international bully and an enemy of the United States For years, Libya
has sponsored numerous brutal acts of anti-American and anti-Israeli terror.
Despite United Nations sanctions placed on his country four years ago, Colonel
Qadaffi refuses to hand over for trial two Libyan suspects in the bombing
of a Pan Am 103 that killed 270 people. A fierce opponent of the Israeli-Palestinian
peace accords, Colonel Qaddafi has urged Arab countries to expel all Palestinian
refugees and workers from their lands as a way of embarrassing the peacemakers;
in September he followed his own advice and began to expel hundreds of Palestinian
workers from his country's borders.
This is by no means Minister Farrakhan's first encounter with the radical
Libyan leader. In 1985, Colonel Qaddafi granted the Nation of Islam a $5
million interest-free loan, which Minister Farrakhan said he used to launch
his group's POWER personal products line. Months later, Louis Farrakhan
visited Libya to thank his benefactor personally. The Nation of Islam leader
and his lieutenants have travelled on other occasions to Tripoli for meetings
with the Libyan dictator. One such gathering attended by Minister Farrakhan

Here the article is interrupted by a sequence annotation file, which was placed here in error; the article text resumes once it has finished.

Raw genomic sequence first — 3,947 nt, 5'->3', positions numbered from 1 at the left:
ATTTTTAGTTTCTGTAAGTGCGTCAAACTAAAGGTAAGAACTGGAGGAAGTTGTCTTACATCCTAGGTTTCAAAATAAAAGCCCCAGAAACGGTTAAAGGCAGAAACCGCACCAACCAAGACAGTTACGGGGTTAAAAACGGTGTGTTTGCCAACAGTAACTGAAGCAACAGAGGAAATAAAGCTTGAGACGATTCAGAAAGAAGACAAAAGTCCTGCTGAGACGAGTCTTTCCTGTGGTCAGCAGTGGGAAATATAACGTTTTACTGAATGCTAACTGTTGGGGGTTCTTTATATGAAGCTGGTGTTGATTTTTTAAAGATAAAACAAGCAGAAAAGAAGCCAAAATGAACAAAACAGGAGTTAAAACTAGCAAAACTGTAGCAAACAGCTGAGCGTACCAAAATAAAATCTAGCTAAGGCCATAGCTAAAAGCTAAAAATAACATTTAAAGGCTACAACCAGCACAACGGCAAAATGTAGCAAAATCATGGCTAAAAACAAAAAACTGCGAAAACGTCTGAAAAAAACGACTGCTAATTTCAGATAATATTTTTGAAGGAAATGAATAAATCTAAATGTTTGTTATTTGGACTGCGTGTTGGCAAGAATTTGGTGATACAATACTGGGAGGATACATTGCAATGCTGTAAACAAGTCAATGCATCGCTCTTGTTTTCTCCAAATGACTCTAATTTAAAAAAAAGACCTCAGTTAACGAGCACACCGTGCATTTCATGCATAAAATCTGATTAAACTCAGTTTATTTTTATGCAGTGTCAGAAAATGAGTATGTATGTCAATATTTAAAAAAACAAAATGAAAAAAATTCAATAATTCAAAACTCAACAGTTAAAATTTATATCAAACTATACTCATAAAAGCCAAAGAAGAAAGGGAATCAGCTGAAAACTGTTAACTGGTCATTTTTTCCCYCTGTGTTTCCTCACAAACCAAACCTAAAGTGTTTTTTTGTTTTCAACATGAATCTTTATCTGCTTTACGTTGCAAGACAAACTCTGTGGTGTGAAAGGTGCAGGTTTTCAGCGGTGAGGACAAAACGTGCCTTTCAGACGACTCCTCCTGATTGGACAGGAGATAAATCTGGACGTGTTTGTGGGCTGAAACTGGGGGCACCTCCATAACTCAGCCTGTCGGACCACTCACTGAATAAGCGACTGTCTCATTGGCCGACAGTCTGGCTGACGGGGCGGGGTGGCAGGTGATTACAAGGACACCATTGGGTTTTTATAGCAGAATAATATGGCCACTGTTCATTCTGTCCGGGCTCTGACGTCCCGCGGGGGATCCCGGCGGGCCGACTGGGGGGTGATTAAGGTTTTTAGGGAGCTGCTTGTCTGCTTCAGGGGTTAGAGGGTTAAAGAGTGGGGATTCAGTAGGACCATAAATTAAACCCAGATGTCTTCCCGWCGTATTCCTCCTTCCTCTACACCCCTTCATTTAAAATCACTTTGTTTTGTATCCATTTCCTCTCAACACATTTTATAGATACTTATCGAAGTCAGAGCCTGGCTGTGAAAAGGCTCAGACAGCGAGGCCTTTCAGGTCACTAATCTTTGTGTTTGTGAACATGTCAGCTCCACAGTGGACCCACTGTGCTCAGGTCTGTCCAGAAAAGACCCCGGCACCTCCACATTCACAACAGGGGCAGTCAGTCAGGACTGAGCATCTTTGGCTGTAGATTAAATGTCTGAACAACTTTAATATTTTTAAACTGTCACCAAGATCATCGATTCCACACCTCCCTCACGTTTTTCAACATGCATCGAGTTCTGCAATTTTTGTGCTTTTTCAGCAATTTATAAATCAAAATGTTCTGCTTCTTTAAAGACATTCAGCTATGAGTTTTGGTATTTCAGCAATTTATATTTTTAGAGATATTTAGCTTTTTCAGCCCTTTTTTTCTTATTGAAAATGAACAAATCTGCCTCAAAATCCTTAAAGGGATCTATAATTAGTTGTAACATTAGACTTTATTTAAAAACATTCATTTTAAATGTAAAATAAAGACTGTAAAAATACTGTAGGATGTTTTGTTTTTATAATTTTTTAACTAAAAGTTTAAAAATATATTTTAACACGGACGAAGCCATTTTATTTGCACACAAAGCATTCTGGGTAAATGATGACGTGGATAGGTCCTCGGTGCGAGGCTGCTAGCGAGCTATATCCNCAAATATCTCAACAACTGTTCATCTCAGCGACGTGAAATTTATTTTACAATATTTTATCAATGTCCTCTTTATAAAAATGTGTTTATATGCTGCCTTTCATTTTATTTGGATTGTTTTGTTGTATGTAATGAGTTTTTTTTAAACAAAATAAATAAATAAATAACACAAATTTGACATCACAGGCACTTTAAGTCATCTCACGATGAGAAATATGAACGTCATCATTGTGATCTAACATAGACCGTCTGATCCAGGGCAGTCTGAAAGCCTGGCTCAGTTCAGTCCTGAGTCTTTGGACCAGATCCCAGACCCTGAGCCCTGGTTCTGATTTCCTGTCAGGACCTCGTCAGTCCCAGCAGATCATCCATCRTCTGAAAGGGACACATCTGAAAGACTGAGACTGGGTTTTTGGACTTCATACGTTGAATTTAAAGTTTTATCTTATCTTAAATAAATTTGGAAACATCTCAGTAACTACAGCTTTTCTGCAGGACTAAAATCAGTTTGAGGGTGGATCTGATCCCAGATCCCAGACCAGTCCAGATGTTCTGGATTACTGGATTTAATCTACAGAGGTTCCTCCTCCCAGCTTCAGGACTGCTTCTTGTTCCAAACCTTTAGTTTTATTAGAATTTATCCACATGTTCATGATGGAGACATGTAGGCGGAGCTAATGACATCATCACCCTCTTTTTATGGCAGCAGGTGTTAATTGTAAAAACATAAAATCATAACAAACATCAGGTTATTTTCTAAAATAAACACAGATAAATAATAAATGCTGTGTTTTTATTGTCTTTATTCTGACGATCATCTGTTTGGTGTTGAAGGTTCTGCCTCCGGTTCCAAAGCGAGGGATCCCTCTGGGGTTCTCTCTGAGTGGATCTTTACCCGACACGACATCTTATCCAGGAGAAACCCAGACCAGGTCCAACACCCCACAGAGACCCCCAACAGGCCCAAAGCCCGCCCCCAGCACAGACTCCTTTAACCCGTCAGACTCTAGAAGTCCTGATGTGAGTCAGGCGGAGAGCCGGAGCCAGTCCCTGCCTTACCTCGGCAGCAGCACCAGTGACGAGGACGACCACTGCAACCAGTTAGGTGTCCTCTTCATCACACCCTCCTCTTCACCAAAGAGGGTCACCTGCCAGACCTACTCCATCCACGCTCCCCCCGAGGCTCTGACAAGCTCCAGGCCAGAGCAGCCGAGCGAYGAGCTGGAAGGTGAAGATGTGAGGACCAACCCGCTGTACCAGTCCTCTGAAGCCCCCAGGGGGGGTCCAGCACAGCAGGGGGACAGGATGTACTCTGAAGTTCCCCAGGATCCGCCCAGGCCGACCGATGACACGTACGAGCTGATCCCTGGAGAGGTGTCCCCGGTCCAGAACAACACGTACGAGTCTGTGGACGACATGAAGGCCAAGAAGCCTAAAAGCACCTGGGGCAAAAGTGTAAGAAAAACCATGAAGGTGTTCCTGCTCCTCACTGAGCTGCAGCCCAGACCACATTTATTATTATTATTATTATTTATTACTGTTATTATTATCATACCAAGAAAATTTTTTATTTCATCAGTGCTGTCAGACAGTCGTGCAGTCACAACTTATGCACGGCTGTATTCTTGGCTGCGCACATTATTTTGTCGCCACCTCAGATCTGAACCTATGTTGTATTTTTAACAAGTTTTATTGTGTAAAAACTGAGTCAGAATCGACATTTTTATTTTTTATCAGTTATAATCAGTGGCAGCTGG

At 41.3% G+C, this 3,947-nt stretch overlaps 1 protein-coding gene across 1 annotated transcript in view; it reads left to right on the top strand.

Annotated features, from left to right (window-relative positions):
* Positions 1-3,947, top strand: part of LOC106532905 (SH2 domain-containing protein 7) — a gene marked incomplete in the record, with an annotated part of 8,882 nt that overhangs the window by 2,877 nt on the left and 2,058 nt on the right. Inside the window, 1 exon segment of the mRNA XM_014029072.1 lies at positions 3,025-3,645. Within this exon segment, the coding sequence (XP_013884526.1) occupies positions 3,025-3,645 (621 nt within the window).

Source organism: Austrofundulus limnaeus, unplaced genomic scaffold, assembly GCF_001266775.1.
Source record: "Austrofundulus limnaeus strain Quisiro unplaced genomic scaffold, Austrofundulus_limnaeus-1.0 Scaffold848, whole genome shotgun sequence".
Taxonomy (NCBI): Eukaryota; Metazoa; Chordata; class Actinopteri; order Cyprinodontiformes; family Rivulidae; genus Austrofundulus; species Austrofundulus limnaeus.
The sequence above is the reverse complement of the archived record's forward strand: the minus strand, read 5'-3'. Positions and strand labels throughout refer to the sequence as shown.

-- in violation of a travel ban imposed on Americans by President Reagan
-- offered training seminars on weapons and explosives. Minister Farrakhan
has called Colonel Qaddafi "a fellow struggler in the cause of liberation
for our people," and his organization's tabloid, The Final Call, has
hailed the Libyan leader as the "TRUE HERO of liberation struggle."
To all who believe that the Million Man March was a turning point for Louis
Farrakhan, proving that he no longer harbors an extremist agenda, his alliance
with Colonel Qaddafi should serve as a wake up call. His behavior in Libya
fits a pattern that too many Americans -- black and white -- have ignored
for too long. Louis Farrakhan's black separatist philosophy has always run
counter to the American vision of equality for all citizens. His unabashed